Ramona was written in New York and from there Mrs. Jackson wrote Morse and Ubach for further details about the ejection of the Indians at Temecula, and the taking of sheep from Indians at Pala and San Luis Rey. She began her story at sheepshearing time in Southern California, something she had witnessed. She asked Morse for details of the shooting of a Cahuilla Indian on the charge of horsestealing. The San Diego Union of April 1, 1883, had carried the story saying the Indian had taken Sam Temple’s horse, and when Temple caught up with him he refused to return it. The killing of a horse thief was justifiable homicide, and there was no sympathy for an Indian.

By March 1884 her story first appeared in serial form and was an instant successs. She was disturbed, however, because the success of the book seemed to be due to the love story of Ramona and Alessandro-not the plight of the Indians. There was speculation as to the true identities of the persons and places referred to in the book. She said, “I am not writing history.” Nevertheless, the story was based on facts she had learned in Southern California and some of the characters were drawn from persons she had met, particularly Father Ubach who became Father Gaspara in the novel. Over the years there were several who claimed to be the true Ramona. (Father Ubach always said that had he married such a couple it would not have been at “Ramona’s Marriage Place,” the Estudillo House today, but in the little chapel on Conde Street.)

Mrs. Jackson died of cancer in San Francisco where she had gone for medical treatment, on August 12, 1885. During the last months before her death, Ramona sold 15,000 copies. Fifty years after her death it had gone into forty-one printings, been made into three motion pictures, a stage play, and the pageant at Hemet, for years an annual event.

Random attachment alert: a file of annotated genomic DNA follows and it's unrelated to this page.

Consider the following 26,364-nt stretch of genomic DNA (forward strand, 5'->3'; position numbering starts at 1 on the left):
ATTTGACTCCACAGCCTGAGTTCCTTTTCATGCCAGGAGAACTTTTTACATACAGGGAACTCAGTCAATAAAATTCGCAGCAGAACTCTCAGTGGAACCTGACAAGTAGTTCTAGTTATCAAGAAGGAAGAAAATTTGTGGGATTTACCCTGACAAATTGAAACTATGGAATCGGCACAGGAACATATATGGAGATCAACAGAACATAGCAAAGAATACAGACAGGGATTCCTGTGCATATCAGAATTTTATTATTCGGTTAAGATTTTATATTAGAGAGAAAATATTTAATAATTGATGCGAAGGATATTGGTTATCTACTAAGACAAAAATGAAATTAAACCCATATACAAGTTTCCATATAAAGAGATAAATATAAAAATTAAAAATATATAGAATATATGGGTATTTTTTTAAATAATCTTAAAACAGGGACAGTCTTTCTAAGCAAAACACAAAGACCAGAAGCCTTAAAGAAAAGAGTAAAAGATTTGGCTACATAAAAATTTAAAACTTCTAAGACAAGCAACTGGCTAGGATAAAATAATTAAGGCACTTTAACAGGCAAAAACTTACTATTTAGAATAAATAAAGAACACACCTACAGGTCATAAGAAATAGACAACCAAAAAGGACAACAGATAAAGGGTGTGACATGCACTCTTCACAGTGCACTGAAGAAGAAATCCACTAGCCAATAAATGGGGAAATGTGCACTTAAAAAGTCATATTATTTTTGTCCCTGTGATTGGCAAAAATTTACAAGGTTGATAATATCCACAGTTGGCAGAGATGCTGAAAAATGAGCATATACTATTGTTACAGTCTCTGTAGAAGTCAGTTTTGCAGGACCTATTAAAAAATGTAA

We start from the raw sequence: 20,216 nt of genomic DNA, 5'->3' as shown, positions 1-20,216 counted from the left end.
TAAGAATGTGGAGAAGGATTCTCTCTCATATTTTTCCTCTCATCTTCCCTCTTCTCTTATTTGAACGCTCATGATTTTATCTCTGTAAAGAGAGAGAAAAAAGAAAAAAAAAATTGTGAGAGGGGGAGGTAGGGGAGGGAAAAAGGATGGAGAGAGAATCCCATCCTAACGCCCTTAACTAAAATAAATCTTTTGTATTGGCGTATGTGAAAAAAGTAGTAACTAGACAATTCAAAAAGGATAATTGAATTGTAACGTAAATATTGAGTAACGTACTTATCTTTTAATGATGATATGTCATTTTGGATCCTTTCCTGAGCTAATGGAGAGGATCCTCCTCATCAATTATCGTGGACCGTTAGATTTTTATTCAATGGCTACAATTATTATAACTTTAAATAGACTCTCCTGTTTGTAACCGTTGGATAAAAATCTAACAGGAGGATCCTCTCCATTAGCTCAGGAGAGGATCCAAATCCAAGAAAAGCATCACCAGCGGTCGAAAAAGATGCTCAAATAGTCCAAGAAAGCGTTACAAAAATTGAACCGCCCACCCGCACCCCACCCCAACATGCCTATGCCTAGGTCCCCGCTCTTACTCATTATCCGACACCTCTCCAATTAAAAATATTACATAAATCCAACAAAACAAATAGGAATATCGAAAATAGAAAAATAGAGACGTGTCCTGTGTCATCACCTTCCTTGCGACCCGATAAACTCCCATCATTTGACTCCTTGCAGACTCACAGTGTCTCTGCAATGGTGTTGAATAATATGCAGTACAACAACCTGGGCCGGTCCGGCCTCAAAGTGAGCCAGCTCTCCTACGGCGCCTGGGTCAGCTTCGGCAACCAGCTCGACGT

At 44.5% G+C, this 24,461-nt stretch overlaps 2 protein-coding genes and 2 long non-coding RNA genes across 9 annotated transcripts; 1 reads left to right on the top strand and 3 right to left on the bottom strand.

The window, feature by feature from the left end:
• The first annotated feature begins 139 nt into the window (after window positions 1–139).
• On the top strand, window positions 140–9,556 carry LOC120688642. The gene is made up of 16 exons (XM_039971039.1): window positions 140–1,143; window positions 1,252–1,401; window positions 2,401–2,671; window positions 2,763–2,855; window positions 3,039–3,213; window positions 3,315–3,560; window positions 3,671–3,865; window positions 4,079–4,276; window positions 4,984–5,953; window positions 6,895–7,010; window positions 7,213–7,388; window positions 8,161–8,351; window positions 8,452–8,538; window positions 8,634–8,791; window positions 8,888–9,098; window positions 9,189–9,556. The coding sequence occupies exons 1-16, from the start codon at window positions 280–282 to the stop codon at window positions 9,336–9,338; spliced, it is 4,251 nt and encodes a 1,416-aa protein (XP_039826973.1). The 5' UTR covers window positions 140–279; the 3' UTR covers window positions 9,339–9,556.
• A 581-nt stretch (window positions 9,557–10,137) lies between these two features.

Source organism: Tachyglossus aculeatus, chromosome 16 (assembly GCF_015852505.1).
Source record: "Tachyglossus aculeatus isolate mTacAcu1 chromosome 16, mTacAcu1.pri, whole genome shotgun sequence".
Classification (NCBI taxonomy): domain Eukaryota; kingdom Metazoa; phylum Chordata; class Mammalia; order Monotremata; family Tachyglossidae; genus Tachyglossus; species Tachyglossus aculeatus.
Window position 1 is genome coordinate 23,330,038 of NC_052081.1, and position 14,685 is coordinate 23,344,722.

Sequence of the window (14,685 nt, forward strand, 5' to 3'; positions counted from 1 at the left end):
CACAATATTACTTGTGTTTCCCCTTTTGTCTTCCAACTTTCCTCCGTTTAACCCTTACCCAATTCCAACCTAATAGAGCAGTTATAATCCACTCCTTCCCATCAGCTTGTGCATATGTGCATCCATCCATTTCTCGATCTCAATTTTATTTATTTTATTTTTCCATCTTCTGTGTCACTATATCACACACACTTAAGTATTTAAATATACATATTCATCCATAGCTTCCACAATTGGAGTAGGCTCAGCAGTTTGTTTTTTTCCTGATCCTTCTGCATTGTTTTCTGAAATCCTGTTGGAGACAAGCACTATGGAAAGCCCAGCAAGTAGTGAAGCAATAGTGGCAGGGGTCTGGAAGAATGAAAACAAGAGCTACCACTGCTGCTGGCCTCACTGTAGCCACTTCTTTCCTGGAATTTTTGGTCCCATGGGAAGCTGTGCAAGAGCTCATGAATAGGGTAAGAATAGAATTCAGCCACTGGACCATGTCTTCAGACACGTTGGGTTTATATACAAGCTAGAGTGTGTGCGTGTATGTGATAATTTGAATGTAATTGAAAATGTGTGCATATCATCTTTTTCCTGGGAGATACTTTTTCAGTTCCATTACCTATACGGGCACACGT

In San Diego for more than sixty years, “Ramona’s Marriage Place” in Old Town was a tourist attraction, bringing crowds of tourists to Old Town. It is this reviewer’s opinion that had it not been for this tourist attraction, it is possible that all of Old Town would have been bulldozed for factories and businesses. Today we no longer have a “Ramona’s Marriage Place.” It has been renamed the Estudillo House in order to portray the true history of Old Town.

In only four years before her death, Helen Hunt Jackson had aroused an interest in the plight of the Indian. The author of the biography says most succinctly: “The vision of Helen Hunt Jackson has enriched Americans. She well deserves a place in the annals of American literature of the 19th Century if for no other reason than for her dedication to the rights of the native American Indian.”